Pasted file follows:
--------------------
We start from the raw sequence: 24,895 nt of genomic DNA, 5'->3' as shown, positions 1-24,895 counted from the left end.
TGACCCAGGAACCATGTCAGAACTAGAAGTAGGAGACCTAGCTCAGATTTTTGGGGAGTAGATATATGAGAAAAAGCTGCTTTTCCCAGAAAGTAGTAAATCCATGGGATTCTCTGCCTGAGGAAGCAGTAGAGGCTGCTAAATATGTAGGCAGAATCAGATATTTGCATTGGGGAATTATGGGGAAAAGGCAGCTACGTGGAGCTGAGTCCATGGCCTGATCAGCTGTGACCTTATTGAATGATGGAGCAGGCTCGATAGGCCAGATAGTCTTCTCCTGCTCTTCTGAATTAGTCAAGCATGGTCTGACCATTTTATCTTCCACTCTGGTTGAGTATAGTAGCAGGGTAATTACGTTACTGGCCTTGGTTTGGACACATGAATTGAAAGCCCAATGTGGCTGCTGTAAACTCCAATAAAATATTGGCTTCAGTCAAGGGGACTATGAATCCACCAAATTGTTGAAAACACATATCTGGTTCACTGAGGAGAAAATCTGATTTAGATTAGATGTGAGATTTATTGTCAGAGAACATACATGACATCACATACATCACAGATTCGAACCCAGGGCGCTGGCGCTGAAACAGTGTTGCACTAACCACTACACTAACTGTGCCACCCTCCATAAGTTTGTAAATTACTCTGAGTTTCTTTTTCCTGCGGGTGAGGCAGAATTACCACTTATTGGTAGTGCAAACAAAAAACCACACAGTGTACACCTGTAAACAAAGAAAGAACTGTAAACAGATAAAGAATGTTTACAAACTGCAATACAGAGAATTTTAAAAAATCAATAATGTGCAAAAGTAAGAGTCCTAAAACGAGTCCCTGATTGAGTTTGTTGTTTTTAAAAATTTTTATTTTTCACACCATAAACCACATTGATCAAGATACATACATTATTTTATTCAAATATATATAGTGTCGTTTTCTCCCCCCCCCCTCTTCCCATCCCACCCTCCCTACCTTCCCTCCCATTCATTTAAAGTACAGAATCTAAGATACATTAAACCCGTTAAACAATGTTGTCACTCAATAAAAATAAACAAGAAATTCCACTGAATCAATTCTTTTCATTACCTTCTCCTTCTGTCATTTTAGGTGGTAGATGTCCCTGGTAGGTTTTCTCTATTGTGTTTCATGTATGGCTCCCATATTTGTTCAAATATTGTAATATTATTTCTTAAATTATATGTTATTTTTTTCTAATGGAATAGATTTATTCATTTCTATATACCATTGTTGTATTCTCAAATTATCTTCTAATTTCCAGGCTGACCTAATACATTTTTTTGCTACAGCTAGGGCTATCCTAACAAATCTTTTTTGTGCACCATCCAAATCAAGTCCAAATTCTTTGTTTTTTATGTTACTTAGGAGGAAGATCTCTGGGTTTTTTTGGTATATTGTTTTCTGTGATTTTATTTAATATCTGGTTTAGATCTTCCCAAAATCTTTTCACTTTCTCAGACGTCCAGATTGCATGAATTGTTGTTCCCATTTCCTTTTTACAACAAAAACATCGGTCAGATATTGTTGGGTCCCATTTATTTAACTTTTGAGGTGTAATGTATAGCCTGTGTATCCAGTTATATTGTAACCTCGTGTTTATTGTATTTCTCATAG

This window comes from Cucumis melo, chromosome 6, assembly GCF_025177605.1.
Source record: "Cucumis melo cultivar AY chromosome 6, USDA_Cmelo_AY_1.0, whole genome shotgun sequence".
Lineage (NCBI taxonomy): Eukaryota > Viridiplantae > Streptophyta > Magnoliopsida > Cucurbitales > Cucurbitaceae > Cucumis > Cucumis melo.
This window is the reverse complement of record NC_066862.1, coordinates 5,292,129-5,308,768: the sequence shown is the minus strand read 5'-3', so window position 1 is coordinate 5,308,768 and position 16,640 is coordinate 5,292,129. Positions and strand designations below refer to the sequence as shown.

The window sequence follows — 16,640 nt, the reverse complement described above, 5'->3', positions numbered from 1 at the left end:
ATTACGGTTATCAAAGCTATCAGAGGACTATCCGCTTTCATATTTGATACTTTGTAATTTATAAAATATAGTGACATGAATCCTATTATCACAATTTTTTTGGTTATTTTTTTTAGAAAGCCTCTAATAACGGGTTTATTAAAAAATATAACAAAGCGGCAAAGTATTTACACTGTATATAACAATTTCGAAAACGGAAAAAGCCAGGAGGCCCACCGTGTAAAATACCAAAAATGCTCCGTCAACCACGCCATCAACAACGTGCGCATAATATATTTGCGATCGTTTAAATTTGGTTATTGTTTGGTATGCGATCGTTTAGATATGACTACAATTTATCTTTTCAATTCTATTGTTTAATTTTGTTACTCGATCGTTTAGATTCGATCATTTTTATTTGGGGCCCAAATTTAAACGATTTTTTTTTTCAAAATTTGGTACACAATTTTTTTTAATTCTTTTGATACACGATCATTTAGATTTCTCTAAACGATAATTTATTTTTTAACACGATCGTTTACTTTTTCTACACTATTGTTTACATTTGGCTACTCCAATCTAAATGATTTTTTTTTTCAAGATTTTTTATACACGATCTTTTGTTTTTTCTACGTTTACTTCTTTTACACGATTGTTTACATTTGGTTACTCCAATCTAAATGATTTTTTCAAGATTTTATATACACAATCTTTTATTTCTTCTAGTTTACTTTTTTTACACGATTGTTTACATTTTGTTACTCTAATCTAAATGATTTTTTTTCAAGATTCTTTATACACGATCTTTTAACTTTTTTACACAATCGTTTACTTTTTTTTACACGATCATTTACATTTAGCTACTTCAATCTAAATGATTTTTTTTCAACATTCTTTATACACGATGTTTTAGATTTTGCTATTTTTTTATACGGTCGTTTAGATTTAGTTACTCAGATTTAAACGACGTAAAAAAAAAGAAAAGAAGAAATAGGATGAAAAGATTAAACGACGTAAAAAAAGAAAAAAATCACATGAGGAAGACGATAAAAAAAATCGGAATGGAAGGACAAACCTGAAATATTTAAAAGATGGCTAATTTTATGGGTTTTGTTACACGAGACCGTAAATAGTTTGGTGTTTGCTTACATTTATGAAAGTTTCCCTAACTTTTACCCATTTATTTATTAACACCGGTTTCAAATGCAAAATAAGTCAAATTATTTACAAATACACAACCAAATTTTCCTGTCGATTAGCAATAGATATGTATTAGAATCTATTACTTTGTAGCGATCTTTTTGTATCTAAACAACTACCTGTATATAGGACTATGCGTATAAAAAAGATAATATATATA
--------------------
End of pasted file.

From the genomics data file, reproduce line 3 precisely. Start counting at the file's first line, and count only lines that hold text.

This window comes from Cucumis melo, chromosome 6, assembly GCF_025177605.1.